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Abstract: The objectives of the study were to analyse the impact of increasing lower-limb ischaemia upon quality of life and to assess the correlation between clinical indicators of lower-limb ischaemia and such quality. A prospective observational study of a consecutive series of 235 patients (144 men and 91 women; median age 68 (range 41-87) years presenting with varying degrees of lower-limb ischaemia graded according to ISCVS criteria was performed. Data was collected at interview before any intervention. Clinical indicators of lower-limb perfusion included: intermittent claudication and maximum walking distance on standardized treadmill testing; ankle:brachial pressure indices and isotope limb blood flow. Quality of life analysis was performed using the EuroQol (EQ) questionnaire. This is a standardized generic instrument for describing health-related quality of life and consists of a descriptive system of five dimensions, each measured on three levels. Thus, a profile and two single indices of quality of life were derived using different methods. Increasing lower-limb ischaemia results in a statistically significant deterioration in both global quality of life and in all EQ-measured quality of life dimensions (P < 0.01 Kruskal-Wallis, ANOVA). The correlation between clinical indicators and quality of life is statistically significant but not sufficiently close (correlation coefficients < 0.6) to assume that variations in clinical indicators result in reciprocal variations in quality of life. In conclusion, as might be expected, a significant correlation exists between clinical indicators of lower-limb ischaemia and health-related quality of life. However, the low correlation coefficients emphasize how tenuous the association is. Thus, a significant improvement in the clinical indicators of lower-limb ischaemia cannot be assumed to impart a similar benefit on quality of life. The latter concept must therefore be analysed independently.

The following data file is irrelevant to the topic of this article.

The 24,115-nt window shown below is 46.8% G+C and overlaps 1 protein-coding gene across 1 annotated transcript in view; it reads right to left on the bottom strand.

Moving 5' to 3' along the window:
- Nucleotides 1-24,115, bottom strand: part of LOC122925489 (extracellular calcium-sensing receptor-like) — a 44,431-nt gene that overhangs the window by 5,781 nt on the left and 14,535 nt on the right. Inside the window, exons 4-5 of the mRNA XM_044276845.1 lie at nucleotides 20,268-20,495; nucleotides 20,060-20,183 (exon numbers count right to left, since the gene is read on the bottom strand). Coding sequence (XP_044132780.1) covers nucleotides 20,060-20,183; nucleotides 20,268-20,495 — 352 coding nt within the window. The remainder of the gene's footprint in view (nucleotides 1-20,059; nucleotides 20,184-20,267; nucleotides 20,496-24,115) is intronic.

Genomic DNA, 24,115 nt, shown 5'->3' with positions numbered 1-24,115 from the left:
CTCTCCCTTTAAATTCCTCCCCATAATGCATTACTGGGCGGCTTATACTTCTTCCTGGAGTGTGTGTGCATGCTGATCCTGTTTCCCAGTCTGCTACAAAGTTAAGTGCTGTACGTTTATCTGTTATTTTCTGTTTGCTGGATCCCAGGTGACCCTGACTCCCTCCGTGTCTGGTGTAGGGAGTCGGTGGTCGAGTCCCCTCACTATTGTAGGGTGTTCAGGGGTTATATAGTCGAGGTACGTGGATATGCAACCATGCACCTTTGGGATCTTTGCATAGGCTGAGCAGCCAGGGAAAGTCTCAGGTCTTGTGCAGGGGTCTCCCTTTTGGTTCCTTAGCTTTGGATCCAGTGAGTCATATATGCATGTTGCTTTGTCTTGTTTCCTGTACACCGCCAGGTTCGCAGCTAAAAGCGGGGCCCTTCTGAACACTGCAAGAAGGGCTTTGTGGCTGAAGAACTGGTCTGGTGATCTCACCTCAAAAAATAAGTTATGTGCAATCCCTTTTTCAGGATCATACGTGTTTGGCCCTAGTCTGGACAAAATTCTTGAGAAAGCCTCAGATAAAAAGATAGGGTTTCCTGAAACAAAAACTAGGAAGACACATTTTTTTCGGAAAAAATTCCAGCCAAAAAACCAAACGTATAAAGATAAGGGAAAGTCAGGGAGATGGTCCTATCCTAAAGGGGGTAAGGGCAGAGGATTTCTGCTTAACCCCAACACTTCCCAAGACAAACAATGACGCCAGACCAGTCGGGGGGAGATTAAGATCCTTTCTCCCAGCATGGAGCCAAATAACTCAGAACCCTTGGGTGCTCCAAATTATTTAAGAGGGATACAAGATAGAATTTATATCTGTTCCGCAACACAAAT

Modelling valuations for health states: the effect of duration

Title: Modelling valuations for health states: the effect of duration
Author: Dolan, Paul
Publisher: Health policy, 38 (3). pp. 189-203
ISSN: 0168-8510